Looking northwest from the Douglas Plateau, with arcuate crevasses visible where the Douglas Plateau ice cascades down between Nunatak 1 (off the photo to the right) and Basistoppen (the steep slopes in the center and left) to Forbindelses Glacier. In the middle distance on the right is Pukugagryggen, and in the far distance are mountains on the other side of Watkins Fjord.
A small crevasse on the Douglas Plateau.
Looking northwest from the Douglas Plateau, with the Forbindelses Glacier far below. Pukugagryggen is on the right, Uttental Sund in center left, left of which is Kramer Island. The Uttental Plateau and the western contact of the Skaergaard intrusion is visible in the center distance. Mountains on the other side of Watkins Fjord in the far distance. This image shows very well the barren landscape and relatively smooth, crunchy ice surface.
View to the west from Nunatak 1. Forbindelses Glacier is below, as is Uttental Sund, beyond which is Kramer Island. The western contact of the Skaergaard against Archean gneisses is visible just above and to the left of center.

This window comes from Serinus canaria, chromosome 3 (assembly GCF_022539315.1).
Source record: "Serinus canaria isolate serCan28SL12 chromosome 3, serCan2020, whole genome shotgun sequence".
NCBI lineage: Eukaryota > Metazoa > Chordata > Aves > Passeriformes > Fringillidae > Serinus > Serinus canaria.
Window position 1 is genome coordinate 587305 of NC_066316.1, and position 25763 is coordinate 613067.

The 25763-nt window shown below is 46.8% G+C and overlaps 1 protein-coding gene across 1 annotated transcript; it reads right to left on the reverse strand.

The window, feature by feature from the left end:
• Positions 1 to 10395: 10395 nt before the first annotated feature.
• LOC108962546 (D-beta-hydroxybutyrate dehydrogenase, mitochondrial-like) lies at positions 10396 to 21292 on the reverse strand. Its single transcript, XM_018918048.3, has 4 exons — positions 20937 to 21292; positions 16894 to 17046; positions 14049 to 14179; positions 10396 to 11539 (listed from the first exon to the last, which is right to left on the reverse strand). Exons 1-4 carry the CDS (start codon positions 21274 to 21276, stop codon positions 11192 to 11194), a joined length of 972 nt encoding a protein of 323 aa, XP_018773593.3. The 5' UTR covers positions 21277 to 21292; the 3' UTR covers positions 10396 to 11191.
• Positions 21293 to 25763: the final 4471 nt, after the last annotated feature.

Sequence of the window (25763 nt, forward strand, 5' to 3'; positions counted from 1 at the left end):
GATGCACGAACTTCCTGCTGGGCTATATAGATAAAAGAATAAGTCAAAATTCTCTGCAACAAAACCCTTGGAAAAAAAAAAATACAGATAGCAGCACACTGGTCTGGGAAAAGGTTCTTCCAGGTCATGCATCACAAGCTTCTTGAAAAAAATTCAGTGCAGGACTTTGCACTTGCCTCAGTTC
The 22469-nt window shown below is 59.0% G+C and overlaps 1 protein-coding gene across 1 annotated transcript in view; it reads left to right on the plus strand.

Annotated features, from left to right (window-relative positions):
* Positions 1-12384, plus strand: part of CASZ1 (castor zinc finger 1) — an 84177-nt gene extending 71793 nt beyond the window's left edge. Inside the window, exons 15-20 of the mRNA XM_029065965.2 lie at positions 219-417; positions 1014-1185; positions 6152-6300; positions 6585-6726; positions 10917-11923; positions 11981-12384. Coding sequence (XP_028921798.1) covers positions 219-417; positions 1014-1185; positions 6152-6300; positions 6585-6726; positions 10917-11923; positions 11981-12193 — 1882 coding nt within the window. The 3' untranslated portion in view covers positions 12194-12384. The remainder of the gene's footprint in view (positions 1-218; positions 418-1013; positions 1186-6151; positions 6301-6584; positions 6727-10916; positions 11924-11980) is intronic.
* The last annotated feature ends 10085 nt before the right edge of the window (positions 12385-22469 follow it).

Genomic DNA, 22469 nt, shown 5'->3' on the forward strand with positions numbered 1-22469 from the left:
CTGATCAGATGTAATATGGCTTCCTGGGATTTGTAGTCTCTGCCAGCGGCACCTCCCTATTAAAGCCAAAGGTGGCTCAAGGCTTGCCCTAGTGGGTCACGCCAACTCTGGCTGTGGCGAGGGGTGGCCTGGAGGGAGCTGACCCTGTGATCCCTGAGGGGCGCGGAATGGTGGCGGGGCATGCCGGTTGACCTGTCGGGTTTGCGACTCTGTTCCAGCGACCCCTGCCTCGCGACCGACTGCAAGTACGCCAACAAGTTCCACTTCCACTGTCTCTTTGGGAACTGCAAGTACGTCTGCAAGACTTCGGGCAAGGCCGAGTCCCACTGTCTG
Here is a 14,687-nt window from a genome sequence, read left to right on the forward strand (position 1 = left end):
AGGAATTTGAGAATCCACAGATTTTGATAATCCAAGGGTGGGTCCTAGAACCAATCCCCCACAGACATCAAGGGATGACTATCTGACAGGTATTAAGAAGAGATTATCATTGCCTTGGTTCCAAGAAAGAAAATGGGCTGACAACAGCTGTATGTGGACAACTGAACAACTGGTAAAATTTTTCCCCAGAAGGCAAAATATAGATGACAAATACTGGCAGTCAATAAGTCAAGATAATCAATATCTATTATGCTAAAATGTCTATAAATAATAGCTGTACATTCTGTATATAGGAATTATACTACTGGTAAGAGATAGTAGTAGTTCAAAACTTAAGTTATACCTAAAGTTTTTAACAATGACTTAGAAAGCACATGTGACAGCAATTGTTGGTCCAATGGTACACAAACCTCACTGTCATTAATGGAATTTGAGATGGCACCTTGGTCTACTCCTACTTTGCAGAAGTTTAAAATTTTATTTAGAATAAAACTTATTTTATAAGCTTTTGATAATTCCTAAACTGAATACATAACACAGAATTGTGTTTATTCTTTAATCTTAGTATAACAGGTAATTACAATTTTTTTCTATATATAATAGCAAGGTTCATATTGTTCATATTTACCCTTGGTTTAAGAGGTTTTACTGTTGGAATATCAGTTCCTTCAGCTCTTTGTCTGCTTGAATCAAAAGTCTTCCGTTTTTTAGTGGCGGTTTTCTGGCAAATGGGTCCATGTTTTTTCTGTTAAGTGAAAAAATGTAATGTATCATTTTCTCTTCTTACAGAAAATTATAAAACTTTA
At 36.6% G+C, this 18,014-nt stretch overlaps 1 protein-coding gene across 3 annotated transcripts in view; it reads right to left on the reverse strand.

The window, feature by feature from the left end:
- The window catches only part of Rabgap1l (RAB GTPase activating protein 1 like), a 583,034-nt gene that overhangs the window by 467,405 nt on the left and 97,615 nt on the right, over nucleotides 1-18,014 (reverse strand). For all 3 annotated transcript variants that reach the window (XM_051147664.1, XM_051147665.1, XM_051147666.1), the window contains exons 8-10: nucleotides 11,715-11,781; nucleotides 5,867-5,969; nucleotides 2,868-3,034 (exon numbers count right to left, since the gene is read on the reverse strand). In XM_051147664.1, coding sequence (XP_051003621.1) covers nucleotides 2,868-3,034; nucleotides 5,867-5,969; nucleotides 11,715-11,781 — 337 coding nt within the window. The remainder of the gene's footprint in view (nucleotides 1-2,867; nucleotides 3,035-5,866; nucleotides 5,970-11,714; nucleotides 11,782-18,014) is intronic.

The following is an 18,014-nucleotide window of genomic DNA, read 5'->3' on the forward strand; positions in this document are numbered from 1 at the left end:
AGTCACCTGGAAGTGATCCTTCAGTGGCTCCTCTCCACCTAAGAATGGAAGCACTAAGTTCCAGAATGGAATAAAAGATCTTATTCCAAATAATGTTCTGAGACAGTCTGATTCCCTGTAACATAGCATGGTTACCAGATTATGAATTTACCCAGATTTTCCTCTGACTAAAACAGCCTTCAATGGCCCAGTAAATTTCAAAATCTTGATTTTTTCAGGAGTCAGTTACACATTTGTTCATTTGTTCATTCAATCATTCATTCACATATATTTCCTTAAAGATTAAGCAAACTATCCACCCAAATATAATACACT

View to the northeast from Nunatak 1, looking over the saddle at the top of Forbindelses Glacier. Beyond the saddle, the glacier spills down toward Mikis Fjord, to the left into the distance, but does not come very close to the water (see next photo). The north end of Nunatak 2 is visible on the right. Layered Tertiary basalts are visible in the distance.
View to the west from Mikis Fjord with Forbindelses Glacier visible up toward the saddle. Notice the classic U-shape to this glacial valley. This is the northern end of Mikis Fjord, though it extends farther to the east behind me. The small pile of stones in the near ground is a pre-Inuit house that was abandoned 3000 to 4000 years ago. Skins would have covered the stone foundation.
Looking west across the crevasse field where Douglas Plateau ice cascades down to Forbindelses Glacier between Nunatak 1 (left) and Nunatak 2 (behind me). Pukugagryggen is the slope on the right, and Kramer Island is most of the rock in the distance.
Looking north across the flat surface of Forbindelses Glacier toward Pukugagryggen. The surface of this glacier had few crevasses of any size. Because of the warm day and bright sunshine, the whole surface was melting. Small trickles and streams covered most of the crunchy ice surface.
View to the southeast from the top of Forbinelses Glacier toward Nunatak 2 in the middle ground, and Kilen (931 m) in the distance, with Douglass Plateau extending up to the right.